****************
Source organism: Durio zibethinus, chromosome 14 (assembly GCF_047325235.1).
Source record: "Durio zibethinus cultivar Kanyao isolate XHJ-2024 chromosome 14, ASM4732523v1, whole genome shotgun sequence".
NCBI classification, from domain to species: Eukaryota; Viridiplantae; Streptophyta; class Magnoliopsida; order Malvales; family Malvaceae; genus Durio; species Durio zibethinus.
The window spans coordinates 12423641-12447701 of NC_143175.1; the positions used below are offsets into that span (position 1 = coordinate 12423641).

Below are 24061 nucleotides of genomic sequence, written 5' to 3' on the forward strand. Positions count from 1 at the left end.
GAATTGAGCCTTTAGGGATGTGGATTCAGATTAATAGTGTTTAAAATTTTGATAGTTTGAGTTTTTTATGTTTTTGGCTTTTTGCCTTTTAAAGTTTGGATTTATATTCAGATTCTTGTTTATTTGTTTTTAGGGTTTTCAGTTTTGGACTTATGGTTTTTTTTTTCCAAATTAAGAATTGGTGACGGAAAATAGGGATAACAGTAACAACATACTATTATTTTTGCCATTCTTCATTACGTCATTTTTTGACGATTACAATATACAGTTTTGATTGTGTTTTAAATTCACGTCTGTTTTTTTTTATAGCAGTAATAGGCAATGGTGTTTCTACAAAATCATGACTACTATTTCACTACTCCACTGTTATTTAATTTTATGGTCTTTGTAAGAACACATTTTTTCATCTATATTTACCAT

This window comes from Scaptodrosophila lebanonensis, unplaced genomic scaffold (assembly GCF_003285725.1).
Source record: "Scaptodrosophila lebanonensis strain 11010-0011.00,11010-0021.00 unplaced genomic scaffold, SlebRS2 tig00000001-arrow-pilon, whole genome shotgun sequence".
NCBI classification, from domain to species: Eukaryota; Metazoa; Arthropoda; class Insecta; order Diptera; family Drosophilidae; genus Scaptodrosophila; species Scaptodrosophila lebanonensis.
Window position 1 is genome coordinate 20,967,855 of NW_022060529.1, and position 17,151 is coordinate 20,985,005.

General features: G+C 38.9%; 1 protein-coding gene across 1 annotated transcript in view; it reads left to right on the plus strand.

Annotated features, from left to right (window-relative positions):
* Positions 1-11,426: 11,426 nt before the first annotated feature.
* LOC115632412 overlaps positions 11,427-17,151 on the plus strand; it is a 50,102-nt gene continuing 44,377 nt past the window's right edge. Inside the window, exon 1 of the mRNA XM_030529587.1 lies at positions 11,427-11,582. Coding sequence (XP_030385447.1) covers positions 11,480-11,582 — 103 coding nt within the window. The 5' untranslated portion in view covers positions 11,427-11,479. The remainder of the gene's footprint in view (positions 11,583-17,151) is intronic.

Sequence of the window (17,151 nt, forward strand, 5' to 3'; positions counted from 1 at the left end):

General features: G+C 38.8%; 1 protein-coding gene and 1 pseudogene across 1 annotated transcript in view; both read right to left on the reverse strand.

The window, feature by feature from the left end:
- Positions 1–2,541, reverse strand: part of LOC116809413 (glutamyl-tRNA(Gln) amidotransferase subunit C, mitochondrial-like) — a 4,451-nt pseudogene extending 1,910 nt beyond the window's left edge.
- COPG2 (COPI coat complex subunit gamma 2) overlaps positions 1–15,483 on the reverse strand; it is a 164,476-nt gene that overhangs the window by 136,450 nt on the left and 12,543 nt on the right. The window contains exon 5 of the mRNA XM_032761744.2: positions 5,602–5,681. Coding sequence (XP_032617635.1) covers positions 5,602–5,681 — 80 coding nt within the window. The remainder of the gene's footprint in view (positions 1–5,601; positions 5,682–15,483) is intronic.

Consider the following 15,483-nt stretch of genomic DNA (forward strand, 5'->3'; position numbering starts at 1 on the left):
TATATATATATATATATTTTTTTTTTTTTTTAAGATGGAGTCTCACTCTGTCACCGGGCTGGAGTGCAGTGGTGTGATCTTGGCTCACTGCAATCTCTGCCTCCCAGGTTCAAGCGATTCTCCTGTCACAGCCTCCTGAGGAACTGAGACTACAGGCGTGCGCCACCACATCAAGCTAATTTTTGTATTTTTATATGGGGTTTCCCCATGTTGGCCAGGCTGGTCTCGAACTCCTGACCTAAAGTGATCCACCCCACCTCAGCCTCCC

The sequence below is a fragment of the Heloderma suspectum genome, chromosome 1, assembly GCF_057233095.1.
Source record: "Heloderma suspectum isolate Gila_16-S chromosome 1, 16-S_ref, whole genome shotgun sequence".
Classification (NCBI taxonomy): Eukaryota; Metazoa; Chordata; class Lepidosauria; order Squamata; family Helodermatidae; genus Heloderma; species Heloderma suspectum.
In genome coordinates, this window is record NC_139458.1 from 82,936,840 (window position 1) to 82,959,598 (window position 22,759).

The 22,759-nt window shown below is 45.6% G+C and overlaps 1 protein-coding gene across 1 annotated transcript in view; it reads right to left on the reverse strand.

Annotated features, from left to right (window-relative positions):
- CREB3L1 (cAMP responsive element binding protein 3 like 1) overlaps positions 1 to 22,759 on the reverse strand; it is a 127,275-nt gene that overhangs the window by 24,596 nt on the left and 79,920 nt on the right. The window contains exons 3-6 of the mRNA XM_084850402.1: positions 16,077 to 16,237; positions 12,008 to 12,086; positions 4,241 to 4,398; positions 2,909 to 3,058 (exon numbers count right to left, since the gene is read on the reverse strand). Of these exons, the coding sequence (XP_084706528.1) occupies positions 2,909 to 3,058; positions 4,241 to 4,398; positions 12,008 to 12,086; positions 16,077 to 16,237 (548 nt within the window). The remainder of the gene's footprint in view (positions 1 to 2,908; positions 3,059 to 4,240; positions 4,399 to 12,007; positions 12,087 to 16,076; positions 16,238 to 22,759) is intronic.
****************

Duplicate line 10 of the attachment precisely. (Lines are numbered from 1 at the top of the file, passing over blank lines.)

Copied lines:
Window position 1 is genome coordinate 20,967,855 of NW_022060529.1, and position 17,151 is coordinate 20,985,005.